Rosh Hashanah 5771, Lee Bearson

Rosh HaShannah, First Day
September 9, 2010 / 1 Tishrei, 5771
Lee Bearson


On Rosh Hashanah we’re tossed on a sea of words. At times I’ve felt like Dorothy in The Wizard of Oz, spinning in her house in the twister as bizarre images rear up and disappear in the windows. The day’s metaphors aren’t easily reconciled: God as stern judge, God as loving father. We ourselves as slaves; or as beloved children. Sarah the laughing mother; Sarah casting out Ishmael. The joy of birth; the chill of death. The day can be difficult to navigate. And like that scene in The Wizard of Oz, it may seem like it’s all in black and white.

What do we gain from all this? How can the experience of Rosh Hashanah — the liturgy, the Torah reading — move us toward where we need to go? How can it help us to accomplish the work we must do in order to emerge renewed and rededicated at the end of the road that culminates in Yom Kippur?

I’d like to suggest that Hagar and her story provide a road map. In our Torah reading Hagar stands out: problematic, pushing boundaries, demanding to be noticed. Her very name echoes her status as “the stranger” and her presence disturbs the flow, bringing complexity and moral ambiguity to our story. Perhaps if we ask “Why is she here today?” it will help us answer the question “Why are we here today?”

Hagar’s story is inextricably bound up with Sarah’s. When God “remembers” Sarah, enabling her to become pregnant at age ninety, this miracle comes a little late in the game. Previously, during the period when God had seemingly forgotten her, Sarah had taken matters into her own hands. Unable to bear children herself, she had designated Hagar, her Egyptian slave, to become impregnated through Avraham. Hagar is to serve as surrogate mother for a child Sarah expects to consider her own.

Hagar is a servant, introduced for a utilitarian purpose, but, remarkably, the text takes note of her feelings. She demands to be more than just a vessel for Sarah’s child and once she becomes pregnant, Hagar chafes in her servile role. She loses respect for Sarah, who then reasserts her authority by treating Hagar harshly.

Ultimately Hagar flees to the wilderness — it’s the first of two times she’ll end up there — only to be told by a messenger of God that she must return and continue to suffer Sarah’s abuse. Her reward will be a wild and powerful son. He’ll be everything she’s not: strong and free, subject to no one. With that promise she returns and gives birth to Ishmael.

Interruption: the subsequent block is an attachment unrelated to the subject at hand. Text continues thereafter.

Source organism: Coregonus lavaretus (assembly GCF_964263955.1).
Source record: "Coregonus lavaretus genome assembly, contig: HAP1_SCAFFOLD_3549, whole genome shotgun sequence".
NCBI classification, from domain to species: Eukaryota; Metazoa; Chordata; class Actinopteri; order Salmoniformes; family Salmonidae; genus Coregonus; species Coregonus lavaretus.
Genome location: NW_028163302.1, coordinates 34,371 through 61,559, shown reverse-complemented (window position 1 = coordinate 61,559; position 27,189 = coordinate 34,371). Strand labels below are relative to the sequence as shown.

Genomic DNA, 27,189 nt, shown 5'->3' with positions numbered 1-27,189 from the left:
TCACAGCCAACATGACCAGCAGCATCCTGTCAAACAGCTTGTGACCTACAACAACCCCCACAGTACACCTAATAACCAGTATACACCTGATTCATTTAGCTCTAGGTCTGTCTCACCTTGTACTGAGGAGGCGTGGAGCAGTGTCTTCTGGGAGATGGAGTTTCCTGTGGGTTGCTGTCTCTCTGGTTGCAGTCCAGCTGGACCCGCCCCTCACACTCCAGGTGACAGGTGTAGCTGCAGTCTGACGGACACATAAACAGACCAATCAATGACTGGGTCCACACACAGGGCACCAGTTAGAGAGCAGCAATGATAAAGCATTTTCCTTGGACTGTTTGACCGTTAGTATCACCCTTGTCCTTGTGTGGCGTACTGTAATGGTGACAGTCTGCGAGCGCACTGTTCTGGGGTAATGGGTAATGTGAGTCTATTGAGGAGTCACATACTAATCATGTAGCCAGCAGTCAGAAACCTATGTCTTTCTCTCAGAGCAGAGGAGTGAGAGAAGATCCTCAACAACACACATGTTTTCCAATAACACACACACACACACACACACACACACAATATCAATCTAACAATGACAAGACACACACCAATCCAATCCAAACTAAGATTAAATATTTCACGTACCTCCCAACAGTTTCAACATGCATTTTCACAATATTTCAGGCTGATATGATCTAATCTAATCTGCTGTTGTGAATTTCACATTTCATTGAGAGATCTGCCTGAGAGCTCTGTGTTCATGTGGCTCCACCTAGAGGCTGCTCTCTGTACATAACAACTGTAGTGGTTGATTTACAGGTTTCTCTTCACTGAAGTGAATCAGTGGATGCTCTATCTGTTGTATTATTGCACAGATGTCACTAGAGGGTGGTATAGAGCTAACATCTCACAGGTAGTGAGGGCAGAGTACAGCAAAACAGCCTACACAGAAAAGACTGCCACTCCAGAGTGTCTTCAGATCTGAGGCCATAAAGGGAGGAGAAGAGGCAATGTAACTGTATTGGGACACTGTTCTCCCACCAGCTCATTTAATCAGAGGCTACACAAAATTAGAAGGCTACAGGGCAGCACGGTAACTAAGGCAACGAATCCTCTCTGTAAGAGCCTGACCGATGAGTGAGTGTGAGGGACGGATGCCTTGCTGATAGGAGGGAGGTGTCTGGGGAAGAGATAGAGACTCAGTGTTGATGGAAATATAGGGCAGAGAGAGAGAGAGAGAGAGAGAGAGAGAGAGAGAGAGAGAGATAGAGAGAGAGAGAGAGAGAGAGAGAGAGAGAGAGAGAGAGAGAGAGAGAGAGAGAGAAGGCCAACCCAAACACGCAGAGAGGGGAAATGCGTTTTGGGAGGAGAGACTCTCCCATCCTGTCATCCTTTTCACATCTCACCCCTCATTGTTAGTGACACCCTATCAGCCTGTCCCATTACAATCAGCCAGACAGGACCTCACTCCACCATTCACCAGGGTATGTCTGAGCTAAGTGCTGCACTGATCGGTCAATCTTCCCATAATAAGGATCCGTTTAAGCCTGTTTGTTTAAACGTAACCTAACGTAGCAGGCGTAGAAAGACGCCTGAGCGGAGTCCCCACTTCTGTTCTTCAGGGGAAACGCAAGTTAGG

As today’s reading begins, the birth of Isaac has made Hagar’s position untenable. To secure Isaac’s role as Avraham’s heir, Sarah demands the expulsion of Hagar and Ishmael, who is now a boy of about 16. Avraham is told by God to go along with this plan.

Banished with meager provisions, Hagar wanders in the wilderness. It seems she has nowhere to go. She runs out of water, and, in a moment of terrible anguish, puts Ishmael down under a bush and cries alone some distance away.

The verb used for her separation from Ishmael — tashleich — suggests that she flings him aside. But perhaps this word is meant to suggest not so much the physical act of throwing but the emotional violence of the breaking of the bond between mother and child.

Some commentators argue that Hagar must have been deficient as a mother — no good mother could ever do such a thing. But I think this is one of the places she challenges us to see more, to feel more, to get beyond knee-jerk disapproval. If we truly enter into the moment, who are we to judge? There are times when human beings are pushed beyond the pale and their behavior calls out for our empathy.

Once or twice, long ago, at my wit’s end trying to quiet a screaming infant, I put her down just a little too roughly. No damage was done. She’s here today. But I was taken aback at the time to realize that my action was at the far end of a continuum that stretched to encompass much worse forms of violence. The mentality that could lead to acts I abhor became suddenly — uncomfortably — a bit more familiar. It doesn’t mean we endorse Hagar’s actions to say they are not totally foreign, that we can feel some empathy.